Sporting Intelligence
ColumnistsMelting potThe EditorA football competition and a headline about a global audience of billions. And yet it’s actually true. What on earth is going on?

A football competition and a headline about a global audience of billions. And yet it’s actually true. What on earth is going on?

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By Nick Harris

SJA Internet Sports Writer of the Year

27 October 2011

Earlier this month, a report was published that said the Premier League was watched by 4.7bn people and that games were streamed into 643m households around the planet.

On no! Here we go again.

That was the view of a number of colleagues, thinking we were back in Royal Wedding territory or yet another fantasy world fabricated by deluded sports administrators or mendacious governing bodies, making stuff up for vanity and sales.

In fact the numbers, produced by the respected Germany-based research and consultancy SPORT+MARKT, are correct, and actually quite modest. And the report, unusually for a piece of work of this kind, explains the numbers include not just live ‘views’ but delayed games and replays and highlights and clips on ‘magazine shows’ – and breaks those numbers down, albeit broadly.

And what you see when you examine a specific market – which we’ll do with the UK, looking closely at two months of games from last season – is how many (or rather how few) people watch specific games. And yet the Premier League still make a lot of money from rights. There’s growth in this market yet.

The S+M research showed 3.9bn people watched games on TV at home, with the balance watching out of home in pubs, bars and clubs. These are cumulative totals, for the whole season combined, not per game. (That was one of Fifa’s old tricks, pretending that!)

We reproduce the graphic below with the permission of SPORT+MARKT to show the regional breakdown of where the 3.9m ‘views’ were recorded in 2010-11.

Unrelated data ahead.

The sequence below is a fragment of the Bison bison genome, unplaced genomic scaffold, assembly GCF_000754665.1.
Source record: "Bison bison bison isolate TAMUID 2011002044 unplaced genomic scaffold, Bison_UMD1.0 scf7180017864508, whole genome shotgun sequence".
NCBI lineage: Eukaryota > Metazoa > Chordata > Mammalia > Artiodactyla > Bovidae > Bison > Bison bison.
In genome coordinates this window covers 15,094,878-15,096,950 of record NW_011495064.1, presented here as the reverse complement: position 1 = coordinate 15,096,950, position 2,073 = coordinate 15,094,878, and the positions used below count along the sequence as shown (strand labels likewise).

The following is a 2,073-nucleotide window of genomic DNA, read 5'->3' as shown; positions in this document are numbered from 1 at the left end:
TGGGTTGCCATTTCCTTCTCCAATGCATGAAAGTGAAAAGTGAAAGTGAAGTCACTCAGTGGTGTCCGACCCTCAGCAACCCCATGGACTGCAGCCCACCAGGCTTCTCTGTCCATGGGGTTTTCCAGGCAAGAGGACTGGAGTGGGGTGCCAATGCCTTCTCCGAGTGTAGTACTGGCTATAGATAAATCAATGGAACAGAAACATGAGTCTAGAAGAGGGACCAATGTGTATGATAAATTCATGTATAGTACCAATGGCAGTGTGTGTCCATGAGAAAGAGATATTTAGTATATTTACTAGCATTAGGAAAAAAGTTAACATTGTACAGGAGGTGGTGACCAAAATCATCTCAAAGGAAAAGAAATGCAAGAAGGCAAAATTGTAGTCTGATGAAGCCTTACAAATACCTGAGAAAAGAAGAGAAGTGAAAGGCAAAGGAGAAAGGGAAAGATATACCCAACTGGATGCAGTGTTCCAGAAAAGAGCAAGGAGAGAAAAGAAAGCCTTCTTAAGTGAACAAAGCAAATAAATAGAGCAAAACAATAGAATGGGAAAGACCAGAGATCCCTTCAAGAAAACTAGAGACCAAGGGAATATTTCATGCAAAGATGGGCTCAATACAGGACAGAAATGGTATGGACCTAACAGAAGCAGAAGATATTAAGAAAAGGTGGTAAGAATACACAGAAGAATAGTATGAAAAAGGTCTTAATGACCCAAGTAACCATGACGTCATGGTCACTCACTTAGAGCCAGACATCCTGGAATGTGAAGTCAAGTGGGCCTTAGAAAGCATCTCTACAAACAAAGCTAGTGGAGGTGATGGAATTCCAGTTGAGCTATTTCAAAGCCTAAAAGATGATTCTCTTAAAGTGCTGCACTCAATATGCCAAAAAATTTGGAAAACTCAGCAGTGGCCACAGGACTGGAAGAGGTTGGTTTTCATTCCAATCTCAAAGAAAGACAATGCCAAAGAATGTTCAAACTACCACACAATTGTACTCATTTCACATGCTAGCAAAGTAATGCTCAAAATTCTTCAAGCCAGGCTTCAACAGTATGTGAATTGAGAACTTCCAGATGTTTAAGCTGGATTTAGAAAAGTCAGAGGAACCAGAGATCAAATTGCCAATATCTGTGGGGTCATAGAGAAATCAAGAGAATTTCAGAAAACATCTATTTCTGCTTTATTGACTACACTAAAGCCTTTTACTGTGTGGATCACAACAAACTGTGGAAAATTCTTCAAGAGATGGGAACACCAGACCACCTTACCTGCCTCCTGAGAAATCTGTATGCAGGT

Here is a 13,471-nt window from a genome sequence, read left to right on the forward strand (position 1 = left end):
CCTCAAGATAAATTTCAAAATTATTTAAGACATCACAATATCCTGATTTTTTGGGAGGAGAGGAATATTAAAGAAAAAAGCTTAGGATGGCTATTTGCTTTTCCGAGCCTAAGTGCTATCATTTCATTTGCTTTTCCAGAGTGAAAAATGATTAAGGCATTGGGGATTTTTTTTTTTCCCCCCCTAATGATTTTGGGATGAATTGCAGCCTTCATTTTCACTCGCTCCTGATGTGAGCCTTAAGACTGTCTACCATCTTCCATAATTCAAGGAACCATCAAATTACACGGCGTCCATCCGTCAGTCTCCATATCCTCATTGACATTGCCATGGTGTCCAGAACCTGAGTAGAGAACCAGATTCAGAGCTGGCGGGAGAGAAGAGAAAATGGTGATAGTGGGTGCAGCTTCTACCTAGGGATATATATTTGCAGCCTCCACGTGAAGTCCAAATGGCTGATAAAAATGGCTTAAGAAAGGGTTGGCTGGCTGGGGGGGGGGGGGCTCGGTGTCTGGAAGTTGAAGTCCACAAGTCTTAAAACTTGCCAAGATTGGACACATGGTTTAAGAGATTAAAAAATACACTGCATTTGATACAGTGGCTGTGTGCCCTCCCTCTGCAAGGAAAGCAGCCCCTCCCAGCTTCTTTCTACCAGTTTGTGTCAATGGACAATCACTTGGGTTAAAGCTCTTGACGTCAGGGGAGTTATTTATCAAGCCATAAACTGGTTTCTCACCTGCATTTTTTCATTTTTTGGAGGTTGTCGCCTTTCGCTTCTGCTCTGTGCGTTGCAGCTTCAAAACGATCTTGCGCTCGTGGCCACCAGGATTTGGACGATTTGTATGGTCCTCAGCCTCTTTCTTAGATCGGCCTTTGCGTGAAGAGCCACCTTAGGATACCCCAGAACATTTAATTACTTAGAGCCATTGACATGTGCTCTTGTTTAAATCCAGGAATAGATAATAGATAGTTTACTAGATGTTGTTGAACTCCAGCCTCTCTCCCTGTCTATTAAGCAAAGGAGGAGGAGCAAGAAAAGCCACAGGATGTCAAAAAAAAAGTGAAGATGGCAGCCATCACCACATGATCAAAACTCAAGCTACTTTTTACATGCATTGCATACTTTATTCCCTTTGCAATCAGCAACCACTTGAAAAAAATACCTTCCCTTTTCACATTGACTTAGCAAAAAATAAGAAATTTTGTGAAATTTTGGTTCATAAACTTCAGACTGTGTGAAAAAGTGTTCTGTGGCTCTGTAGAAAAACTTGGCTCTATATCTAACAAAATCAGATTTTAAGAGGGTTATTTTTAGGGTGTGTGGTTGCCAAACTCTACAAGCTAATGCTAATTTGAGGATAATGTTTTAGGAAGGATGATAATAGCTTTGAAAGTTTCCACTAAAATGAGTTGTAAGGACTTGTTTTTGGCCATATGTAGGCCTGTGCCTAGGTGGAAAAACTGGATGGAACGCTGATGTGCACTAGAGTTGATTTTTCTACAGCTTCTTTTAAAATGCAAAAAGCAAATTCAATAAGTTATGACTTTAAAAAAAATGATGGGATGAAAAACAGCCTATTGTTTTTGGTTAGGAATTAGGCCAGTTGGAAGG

(Click on graphic to enlarge, and article continues below)

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Those 3.9bn were made up of :

  • 629m ‘views’ in the whole season in the UK (with its population of 62m people).
  • 761m views in the rest of Europe (731m population).
  • 140m views in North America and the Caribbean (550m people).
  • 263m views in South and Central America (386m people).
  • 879m views in the Middle East and Africa combined (1.4bn people).
  • 1.3bn views across Asia and Oceania combined (4bn people).

As the graphic above shows, only around two-fifths of the total 3.9bn audience is watching live as matches happen (42.7 per cent).

That equates to 1.68bn of those people, across 380 games in a season.Which means each game, on average, is watched live by only about 4.41m people in total across the whole world.

This doesn’t seem so surprising when you know live games on Sky within the Premier League’s ‘home’ territory of the UK often don’t get as many as 1m live viewers, let alone multi-millions.

Obviously some big games will be much bigger. (Much bigger, tens of millions). But many matches will have a negligible global live audience, virtually nil, through lack of interest.

After live matches, the next most popular way to consume games at home on TV is via action on ‘magazine & support’ shows. Football Focus in Britain on Saturday lunchtime is such a programme. ‘Support’ programming and preview packages are probably more common outside Britain. Just over 2m people globally combined watch footage from each match, on average, via such shows (total 794m a year), and a similar number watch each match via repeats. (2.02m per game / 770m all season).

Which just leaves around 1.46m people per game, on average, (or 554.1m in total) watching via highlights shows (such as Match of the Day in the UK), and a few hundred thousand people combined watching each game, on average, around the whole world combined, via delayed feeds. As we’ll see in a minute, Match of the Day and MOTD2 in Britain alone contribute more than 200m highlights ‘views’ in the season.

All these different types of programming blend in umpteen different combinations to fit local circumstances, taste, time zones, channel options or constraints and other factors.

Premier League major viewing platforms in the UK

In the UK, it’s important to the major live rights holders Sky that people subscribe to them, but not necessarily that they watch. Sky are not in the numbers game, not in terms of viewing figures for any given programme, because the aim is provide a sufficiently attractive package of whatever content to keep the customer paying.